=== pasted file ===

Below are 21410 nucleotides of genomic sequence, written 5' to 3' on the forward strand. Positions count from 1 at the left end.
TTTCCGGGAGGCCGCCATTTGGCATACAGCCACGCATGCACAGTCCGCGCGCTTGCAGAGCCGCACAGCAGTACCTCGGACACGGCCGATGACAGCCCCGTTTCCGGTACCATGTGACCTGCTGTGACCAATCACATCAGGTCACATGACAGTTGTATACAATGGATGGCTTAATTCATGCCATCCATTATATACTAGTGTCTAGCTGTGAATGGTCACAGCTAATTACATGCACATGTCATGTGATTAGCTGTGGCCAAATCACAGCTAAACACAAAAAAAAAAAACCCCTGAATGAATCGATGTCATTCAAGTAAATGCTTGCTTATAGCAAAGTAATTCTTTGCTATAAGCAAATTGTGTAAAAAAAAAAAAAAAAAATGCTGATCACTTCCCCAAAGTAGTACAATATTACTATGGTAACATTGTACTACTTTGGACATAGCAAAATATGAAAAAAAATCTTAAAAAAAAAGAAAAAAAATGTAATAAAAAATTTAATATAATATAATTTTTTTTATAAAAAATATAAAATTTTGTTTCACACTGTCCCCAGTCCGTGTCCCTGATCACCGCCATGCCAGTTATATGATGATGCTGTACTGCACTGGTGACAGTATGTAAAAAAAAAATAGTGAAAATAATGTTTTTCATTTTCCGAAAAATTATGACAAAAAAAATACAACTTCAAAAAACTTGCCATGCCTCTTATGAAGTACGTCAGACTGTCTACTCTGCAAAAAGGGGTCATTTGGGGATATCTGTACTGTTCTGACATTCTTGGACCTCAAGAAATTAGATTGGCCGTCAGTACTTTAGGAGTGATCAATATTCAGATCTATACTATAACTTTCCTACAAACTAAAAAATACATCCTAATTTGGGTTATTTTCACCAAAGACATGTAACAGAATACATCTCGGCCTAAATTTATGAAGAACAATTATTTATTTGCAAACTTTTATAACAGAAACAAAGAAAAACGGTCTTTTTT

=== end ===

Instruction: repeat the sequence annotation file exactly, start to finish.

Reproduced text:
Below are 21410 nucleotides of genomic sequence, written 5' to 3' on the forward strand. Positions count from 1 at the left end.
TTTCCGGGAGGCCGCCATTTGGCATACAGCCACGCATGCACAGTCCGCGCGCTTGCAGAGCCGCACAGCAGTACCTCGGACACGGCCGATGACAGCCCCGTTTCCGGTACCATGTGACCTGCTGTGACCAATCACATCAGGTCACATGACAGTTGTATACAATGGATGGCTTAATTCATGCCATCCATTATATACTAGTGTCTAGCTGTGAATGGTCACAGCTAATTACATGCACATGTCATGTGATTAGCTGTGGCCAAATCACAGCTAAACACAAAAAAAAAAAACCCCTGAATGAATCGATGTCATTCAAGTAAATGCTTGCTTATAGCAAAGTAATTCTTTGCTATAAGCAAATTGTGTAAAAAAAAAAAAAAAAAATGCTGATCACTTCCCCAAAGTAGTACAATATTACTATGGTAACATTGTACTACTTTGGACATAGCAAAATATGAAAAAAAATCTTAAAAAAAAAGAAAAAAAATGTAATAAAAAATTTAATATAATATAATTTTTTTTATAAAAAATATAAAATTTTGTTTCACACTGTCCCCAGTCCGTGTCCCTGATCACCGCCATGCCAGTTATATGATGATGCTGTACTGCACTGGTGACAGTATGTAAAAAAAAAATAGTGAAAATAATGTTTTTCATTTTCCGAAAAATTATGACAAAAAAAATACAACTTCAAAAAACTTGCCATGCCTCTTATGAAGTACGTCAGACTGTCTACTCTGCAAAAAGGGGTCATTTGGGGATATCTGTACTGTTCTGACATTCTTGGACCTCAAGAAATTAGATTGGCCGTCAGTACTTTAGGAGTGATCAATATTCAGATCTATACTATAACTTTCCTACAAACTAAAAAATACATCCTAATTTGGGTTATTTTCACCAAAGACATGTAACAGAATACATCTCGGCCTAAATTTATGAAGAACAATTATTTATTTGCAAACTTTTATAACAGAAACAAAGAAAAACGGTCTTTTTT